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Write-Off Method Vs. Allowance Method

by Rose Johnson ; Updated September 26, 2017

Businesses that sell their goods and services to customers on credit inevitability have to deal with bad debts. Some customers will never pay the money they owe to a company. Companies take measures to recover the money customers owe. When they are not successful, they consider the accounts uncollectible. Companies account for uncollectible accounts using two methods – the direct write-off method and the allowance method.

Direct Write-off Method

Companies use the direct write-off method when they decide there is no chance of receiving the money that a customer owes. Companies should exhaust all recovery attempts before writing off a bad debt. To write a debt off, companies debit the bad debt expense account and credit the accounts receivable account. The Internal Revenue Service requires the direct write-off method, although it does not conform to generally accepted accounting principles (GAAP).

Pros and Cons of Direct Write-off Method

An advantage of using the direct write-off method is that it is simple. Companies only have to make two transactions for the amount of the customer’s bad debt. Another advantage is that companies can write off their bad debt on their annual tax returns. A disadvantage of the direct write-off method is the possibility of expense manipulation, because companies record expenses and revenue in different periods. Therefore, companies should only use this method for small amounts that do not significantly impact financial records. Another disadvantage is that the balance sheet is not an accurate representation of the company’s accounts receivable.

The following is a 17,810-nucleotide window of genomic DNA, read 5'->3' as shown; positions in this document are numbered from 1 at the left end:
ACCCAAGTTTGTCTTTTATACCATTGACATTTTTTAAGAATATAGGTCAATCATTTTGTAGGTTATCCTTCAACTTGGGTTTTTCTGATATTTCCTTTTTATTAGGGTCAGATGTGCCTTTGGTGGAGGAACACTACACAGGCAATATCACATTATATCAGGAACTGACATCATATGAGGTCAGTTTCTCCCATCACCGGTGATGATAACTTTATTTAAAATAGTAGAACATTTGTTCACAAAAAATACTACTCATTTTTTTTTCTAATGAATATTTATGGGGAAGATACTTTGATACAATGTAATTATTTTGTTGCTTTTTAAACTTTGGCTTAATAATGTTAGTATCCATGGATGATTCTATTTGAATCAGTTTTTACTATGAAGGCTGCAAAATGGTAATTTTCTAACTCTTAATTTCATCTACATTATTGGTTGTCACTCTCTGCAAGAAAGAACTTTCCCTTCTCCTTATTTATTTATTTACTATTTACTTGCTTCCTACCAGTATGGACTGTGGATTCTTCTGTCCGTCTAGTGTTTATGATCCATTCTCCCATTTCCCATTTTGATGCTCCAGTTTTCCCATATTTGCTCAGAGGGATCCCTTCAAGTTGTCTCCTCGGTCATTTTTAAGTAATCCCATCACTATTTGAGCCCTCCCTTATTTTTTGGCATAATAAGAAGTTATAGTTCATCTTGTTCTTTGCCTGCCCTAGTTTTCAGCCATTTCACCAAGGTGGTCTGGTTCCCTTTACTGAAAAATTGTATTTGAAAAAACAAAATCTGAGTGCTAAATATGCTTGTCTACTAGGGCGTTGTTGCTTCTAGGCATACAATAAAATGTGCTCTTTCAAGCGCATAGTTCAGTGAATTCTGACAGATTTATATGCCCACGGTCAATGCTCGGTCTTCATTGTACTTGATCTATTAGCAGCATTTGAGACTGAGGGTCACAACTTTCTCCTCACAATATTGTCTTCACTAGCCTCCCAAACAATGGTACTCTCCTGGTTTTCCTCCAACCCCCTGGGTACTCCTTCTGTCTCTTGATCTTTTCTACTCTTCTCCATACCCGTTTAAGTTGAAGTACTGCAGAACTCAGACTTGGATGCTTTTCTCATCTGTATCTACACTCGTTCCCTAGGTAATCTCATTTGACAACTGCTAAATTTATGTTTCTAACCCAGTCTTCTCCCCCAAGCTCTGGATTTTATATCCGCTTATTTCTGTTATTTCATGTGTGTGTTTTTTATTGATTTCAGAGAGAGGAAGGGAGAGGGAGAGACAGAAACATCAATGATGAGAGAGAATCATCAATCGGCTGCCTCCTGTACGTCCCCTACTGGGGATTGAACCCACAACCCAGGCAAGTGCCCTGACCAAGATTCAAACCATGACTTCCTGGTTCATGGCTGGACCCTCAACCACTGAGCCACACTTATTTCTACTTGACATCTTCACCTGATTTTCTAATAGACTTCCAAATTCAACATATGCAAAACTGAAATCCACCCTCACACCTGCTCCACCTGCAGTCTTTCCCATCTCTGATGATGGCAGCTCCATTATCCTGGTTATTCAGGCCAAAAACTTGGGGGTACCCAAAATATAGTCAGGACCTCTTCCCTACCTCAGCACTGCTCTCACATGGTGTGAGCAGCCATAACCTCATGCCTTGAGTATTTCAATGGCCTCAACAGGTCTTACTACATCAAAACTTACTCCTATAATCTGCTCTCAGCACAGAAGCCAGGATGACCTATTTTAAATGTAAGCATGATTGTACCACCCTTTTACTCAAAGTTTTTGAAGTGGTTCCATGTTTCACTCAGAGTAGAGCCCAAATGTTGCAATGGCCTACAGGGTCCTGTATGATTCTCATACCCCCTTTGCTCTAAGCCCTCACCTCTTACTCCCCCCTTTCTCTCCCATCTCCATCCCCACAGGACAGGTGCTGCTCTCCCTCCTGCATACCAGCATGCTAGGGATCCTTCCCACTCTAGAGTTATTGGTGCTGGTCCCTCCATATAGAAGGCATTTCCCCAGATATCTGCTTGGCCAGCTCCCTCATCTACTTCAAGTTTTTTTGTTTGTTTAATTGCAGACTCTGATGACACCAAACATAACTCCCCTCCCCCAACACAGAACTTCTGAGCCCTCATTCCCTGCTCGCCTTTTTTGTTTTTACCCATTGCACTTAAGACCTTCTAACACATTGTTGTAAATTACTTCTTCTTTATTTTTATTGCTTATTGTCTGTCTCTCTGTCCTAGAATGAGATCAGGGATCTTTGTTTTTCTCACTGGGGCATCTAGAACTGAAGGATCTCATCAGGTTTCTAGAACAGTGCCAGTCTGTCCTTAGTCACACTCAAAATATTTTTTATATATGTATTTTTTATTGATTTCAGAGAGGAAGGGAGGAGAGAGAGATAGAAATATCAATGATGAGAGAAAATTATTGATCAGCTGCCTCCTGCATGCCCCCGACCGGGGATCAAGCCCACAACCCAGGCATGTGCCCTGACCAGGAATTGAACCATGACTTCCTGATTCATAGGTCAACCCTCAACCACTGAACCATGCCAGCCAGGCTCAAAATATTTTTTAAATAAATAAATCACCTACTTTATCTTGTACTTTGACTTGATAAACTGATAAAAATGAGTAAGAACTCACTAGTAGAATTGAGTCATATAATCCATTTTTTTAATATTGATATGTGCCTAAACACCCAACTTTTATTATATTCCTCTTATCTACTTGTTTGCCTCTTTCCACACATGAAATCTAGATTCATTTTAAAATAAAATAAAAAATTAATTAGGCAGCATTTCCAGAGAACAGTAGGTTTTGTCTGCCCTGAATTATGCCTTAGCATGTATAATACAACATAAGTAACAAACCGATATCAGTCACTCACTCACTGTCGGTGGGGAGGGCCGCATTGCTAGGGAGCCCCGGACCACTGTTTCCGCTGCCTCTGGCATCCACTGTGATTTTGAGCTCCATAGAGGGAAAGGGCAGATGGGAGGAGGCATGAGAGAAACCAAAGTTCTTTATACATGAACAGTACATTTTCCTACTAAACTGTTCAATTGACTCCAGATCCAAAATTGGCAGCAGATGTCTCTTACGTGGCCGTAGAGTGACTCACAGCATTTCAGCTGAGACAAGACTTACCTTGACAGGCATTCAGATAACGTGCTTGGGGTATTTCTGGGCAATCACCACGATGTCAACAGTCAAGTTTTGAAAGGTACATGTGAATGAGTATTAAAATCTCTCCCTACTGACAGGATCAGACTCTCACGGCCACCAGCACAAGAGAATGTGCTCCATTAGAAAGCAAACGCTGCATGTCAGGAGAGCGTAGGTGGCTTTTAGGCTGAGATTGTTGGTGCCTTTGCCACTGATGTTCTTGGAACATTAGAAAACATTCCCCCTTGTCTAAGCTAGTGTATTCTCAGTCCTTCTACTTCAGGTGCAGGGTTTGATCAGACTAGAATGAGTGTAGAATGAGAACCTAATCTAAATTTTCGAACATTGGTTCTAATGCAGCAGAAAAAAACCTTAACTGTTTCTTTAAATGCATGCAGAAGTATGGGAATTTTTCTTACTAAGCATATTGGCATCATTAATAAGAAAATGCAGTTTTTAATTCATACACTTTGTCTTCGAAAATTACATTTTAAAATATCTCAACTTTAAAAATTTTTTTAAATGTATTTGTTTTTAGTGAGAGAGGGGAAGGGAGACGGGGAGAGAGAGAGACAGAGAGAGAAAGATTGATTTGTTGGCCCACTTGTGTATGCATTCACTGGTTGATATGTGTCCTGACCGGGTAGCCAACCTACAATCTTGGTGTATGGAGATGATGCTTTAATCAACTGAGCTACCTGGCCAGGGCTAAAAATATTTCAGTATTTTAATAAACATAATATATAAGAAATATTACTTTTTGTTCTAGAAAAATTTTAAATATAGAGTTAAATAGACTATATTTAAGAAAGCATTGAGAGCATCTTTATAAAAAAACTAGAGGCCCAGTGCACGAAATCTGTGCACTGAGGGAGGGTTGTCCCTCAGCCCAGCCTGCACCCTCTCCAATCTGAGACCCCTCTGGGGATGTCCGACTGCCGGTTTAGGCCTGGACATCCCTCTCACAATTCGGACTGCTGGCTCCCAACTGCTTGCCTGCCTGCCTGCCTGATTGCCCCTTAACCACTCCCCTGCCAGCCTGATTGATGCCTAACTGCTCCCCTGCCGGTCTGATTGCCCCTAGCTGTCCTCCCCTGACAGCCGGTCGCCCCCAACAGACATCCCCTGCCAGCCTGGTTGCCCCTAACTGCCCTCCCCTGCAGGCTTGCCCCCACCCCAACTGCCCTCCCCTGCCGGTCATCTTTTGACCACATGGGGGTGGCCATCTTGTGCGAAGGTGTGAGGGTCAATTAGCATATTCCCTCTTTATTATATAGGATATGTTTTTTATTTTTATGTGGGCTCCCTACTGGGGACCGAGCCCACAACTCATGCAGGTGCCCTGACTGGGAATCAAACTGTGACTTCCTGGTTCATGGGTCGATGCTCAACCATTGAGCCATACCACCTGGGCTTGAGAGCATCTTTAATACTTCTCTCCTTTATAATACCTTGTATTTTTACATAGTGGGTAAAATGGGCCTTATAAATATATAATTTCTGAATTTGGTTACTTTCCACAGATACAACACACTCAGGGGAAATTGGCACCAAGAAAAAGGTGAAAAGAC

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Allowance Method

Management uses the allowance for doubtful accounts method to estimate credit accounts that customers will not pay. Companies don't immediately write off accounts. Instead, management uses past financial information to estimate bad debt amounts. The first journal entries under the allowance method include a debit to bad debt expense and a credit to allowance for doubtful accounts. When the company considers an account to be completely uncollectible, it makes a debit to allowance for doubtful accounts and a credit to accounts receivable.

Pros and Cons of Allowance Method

An advantage of the allowance method is that it follows the matching principle, which allows for accurate financial records. Another advantage is that the balance sheet accurately reports accounts receivable, which benefits investors and management. A disadvantage is that management might inaccurately estimate write-offs by a large margin, which can cause companies to misstate net income.

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